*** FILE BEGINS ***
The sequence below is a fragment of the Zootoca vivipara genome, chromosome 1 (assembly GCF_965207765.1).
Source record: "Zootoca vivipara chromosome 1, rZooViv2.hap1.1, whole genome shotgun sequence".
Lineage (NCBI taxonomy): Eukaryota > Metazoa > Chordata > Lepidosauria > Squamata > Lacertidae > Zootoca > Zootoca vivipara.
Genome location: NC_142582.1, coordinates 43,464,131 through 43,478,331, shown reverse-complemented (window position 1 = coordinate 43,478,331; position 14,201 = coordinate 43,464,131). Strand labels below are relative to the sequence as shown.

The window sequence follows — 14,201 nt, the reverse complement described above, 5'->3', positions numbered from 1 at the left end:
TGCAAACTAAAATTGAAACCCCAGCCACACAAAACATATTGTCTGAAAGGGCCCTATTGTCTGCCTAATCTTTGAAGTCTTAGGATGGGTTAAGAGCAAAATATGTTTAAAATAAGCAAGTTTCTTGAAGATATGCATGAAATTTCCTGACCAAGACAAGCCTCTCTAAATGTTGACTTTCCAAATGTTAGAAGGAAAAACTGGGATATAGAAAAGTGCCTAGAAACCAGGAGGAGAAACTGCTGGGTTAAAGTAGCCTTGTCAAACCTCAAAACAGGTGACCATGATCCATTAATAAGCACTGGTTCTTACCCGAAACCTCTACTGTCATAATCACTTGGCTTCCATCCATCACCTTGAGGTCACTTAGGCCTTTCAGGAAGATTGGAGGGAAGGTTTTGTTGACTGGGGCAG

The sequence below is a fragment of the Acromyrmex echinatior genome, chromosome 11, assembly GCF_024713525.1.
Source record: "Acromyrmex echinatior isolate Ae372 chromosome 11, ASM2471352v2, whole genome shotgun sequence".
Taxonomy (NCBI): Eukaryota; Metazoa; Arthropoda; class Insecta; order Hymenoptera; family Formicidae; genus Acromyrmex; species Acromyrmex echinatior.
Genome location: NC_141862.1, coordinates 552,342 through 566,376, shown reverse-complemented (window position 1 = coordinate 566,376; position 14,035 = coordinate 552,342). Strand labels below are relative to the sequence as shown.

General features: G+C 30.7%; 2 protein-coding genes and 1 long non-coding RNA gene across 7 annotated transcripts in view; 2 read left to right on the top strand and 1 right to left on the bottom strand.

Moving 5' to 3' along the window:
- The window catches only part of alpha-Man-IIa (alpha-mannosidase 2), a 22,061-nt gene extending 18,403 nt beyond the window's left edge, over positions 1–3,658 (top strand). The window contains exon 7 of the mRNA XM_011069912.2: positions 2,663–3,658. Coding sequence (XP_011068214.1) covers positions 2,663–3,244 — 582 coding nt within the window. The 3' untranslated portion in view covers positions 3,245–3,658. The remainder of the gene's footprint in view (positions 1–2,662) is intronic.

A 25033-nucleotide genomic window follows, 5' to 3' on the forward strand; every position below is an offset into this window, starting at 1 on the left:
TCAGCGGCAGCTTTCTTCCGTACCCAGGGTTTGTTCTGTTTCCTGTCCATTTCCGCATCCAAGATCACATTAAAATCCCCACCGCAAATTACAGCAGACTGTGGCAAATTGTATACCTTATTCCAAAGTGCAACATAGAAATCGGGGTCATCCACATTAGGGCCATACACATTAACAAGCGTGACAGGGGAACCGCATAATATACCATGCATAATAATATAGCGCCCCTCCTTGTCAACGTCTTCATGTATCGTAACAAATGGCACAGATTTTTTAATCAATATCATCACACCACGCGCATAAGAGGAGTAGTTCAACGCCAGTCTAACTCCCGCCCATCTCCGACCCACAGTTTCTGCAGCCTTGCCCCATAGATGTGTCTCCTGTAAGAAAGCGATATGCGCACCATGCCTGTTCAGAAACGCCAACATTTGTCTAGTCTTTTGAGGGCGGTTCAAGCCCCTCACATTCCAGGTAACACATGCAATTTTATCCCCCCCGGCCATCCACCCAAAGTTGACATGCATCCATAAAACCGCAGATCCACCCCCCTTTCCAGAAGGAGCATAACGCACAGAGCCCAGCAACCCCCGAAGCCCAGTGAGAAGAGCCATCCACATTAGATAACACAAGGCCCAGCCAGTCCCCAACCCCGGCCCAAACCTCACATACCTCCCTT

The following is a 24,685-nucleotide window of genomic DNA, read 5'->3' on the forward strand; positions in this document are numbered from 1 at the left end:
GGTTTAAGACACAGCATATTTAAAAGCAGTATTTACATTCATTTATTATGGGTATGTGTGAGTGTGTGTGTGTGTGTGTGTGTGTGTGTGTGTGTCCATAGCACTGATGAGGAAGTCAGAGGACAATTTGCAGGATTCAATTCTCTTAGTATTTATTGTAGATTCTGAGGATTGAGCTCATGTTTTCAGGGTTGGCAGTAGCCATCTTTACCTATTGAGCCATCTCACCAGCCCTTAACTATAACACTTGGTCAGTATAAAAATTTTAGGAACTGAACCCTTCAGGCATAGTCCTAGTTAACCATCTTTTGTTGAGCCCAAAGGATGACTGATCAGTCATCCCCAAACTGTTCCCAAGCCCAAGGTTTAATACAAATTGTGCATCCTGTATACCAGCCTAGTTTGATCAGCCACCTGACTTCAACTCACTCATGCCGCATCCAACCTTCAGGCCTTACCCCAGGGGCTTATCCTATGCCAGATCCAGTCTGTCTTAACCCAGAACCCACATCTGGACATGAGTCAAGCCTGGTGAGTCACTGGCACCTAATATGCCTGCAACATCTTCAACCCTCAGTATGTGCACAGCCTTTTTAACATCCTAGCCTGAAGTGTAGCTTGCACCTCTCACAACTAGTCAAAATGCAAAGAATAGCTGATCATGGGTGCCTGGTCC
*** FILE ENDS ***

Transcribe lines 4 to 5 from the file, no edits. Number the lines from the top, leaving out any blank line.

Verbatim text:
Genome location: NC_142582.1, coordinates 43,464,131 through 43,478,331, shown reverse-complemented (window position 1 = coordinate 43,478,331; position 14,201 = coordinate 43,464,131). Strand labels below are relative to the sequence as shown.

The window sequence follows — 14,201 nt, the reverse complement described above, 5'->3', positions numbered from 1 at the left end: